Arthur Conan Doyle‘s Sherlock Holmes is likely the most famous fictional detective of all time, and possibly one of the most famous fictional figures outside of mystery fiction. He also happens to be in the public domain, which means that there is zero effective oversight of how the character is used by the author or their estate.
As a result, unofficial Sherlock Holmes stories can be written by just about anyone and be added to the unofficial Sherlock Holmes body of work. Sherlock Holmes and the Case of the Silk Stocking is one such case, an addition by the BBC in 2004. This work is a semi-sequel to another 2002 BBC production, one of the many, many adaptations of The Hound of the Baskervilles, but in this case the connection is a bit more tenuous on the stage end – Richard Roxburgh was Holmes in the 2002 Hound production, but was replaced by Rupert Everett in the 2004 Silk Stocking. The main point of continuity is Ian Hart, who plays Dr. Watson in both productions.
A bit of a warning for Cozy fans – this one is a bit darker than most Cozy work. A serial killer is at large in London, targeting young women of higher birth. Meanwhile, Holmes is indulging in his customary distraction from many works, including indulging in narcotics. Watson lures him out of hiding, and quickly enough “the game is afoot” once more.
The main success for this particular movie is in the setting and costuming, which gives a very good feeling for Victorian England. Likewise, the performances are all decent, particularly Everett as Holmes and Hart as Watson. They give a good impression of being old friends, perhaps a bit estranged by time and events, but still willing to come through for one another and showing keen understanding of how the other works. Hart as Watson is in particular a good version of a less dunce-ish Watson, giving a better impression of the character, who is after all a practicing doctor, war veteran, and Victorian gentleman, not the bumbling oaf often portrayed.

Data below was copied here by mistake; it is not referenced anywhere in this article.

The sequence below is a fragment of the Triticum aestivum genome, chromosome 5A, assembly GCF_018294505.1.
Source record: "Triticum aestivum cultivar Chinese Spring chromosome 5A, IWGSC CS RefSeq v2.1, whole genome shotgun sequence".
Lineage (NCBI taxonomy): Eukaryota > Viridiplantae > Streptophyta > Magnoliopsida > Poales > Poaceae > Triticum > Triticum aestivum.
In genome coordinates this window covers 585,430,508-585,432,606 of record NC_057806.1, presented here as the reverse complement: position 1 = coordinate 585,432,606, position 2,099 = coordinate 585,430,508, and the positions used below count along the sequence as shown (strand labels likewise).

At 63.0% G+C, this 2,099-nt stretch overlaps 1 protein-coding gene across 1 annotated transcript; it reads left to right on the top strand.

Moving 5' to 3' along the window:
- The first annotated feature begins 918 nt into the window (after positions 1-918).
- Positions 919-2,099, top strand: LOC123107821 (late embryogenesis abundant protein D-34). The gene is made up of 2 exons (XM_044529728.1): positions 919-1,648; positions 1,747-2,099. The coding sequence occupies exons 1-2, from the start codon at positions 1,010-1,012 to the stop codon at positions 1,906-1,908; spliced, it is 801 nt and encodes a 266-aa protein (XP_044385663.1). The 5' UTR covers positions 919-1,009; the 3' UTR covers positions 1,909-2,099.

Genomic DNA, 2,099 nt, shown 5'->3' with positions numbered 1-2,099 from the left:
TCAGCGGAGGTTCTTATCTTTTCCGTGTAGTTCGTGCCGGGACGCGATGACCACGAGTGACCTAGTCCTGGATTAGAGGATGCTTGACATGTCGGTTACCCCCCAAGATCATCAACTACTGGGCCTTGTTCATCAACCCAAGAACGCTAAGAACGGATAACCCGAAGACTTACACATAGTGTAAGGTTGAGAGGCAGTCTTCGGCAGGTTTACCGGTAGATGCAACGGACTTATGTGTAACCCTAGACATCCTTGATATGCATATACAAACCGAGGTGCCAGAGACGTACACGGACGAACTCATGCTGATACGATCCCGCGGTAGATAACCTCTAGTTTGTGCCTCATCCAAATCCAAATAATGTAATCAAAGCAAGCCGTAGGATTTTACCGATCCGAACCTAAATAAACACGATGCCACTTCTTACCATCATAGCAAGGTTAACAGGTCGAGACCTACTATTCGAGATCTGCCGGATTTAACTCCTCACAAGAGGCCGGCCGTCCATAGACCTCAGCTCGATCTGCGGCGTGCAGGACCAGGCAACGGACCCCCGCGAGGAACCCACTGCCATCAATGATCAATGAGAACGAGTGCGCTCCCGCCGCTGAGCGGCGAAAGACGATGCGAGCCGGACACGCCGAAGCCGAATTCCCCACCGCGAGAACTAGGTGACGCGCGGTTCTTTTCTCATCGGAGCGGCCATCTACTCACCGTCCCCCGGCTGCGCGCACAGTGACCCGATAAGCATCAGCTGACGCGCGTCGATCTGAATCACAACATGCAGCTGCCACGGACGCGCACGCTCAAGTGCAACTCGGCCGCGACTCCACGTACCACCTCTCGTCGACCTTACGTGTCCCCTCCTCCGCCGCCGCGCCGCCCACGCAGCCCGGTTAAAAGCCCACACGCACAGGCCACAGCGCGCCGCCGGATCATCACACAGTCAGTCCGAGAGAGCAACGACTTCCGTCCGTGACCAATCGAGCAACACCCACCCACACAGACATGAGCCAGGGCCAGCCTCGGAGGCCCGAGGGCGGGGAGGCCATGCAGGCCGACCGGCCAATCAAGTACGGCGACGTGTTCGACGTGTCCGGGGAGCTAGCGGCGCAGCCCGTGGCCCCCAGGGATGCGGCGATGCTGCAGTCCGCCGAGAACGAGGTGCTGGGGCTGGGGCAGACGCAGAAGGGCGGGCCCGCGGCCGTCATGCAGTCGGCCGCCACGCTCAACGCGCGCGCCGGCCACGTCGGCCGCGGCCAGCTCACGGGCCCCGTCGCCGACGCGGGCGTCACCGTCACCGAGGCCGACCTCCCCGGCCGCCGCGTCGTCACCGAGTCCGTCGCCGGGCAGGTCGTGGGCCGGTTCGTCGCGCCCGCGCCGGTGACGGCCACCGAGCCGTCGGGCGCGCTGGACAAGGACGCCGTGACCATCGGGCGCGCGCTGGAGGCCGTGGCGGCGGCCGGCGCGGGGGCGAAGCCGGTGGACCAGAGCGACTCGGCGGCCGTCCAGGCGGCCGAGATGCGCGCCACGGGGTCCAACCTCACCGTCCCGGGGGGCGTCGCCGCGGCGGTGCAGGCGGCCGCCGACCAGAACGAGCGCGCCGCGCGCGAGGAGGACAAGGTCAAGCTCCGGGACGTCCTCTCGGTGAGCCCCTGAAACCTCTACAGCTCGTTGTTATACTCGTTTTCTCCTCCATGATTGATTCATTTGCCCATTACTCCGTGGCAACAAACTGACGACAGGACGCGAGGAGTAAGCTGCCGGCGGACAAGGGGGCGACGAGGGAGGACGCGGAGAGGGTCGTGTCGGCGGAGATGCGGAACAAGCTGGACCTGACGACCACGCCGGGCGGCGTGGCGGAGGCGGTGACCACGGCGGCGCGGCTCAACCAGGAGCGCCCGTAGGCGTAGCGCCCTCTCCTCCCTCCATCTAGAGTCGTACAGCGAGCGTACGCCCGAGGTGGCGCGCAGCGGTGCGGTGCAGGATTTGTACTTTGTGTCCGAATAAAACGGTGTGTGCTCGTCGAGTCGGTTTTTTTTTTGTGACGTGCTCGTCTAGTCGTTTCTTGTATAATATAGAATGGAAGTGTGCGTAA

Unfortunately, the mystery end does let things down a bit. Not to spoil the ending, but it does violate one of the Knox’s 10 Commandments of Detective Fiction – which is never a great sign. As a result, the conclusion feels a bit cheapened, as there is no real way that the viewer could hope to discover an important aspect of the mystery up until Sherlock suddenly proclaims that a specific conclusion must be true. Naturally enough, this being the great genius, he is correct, but it still feels like a cheapening of the mystery.
Still, regardless of shortcomings, I’d still recommend it to any fan of mysteries with a BritBox subscription, as it is free at the moment on the service.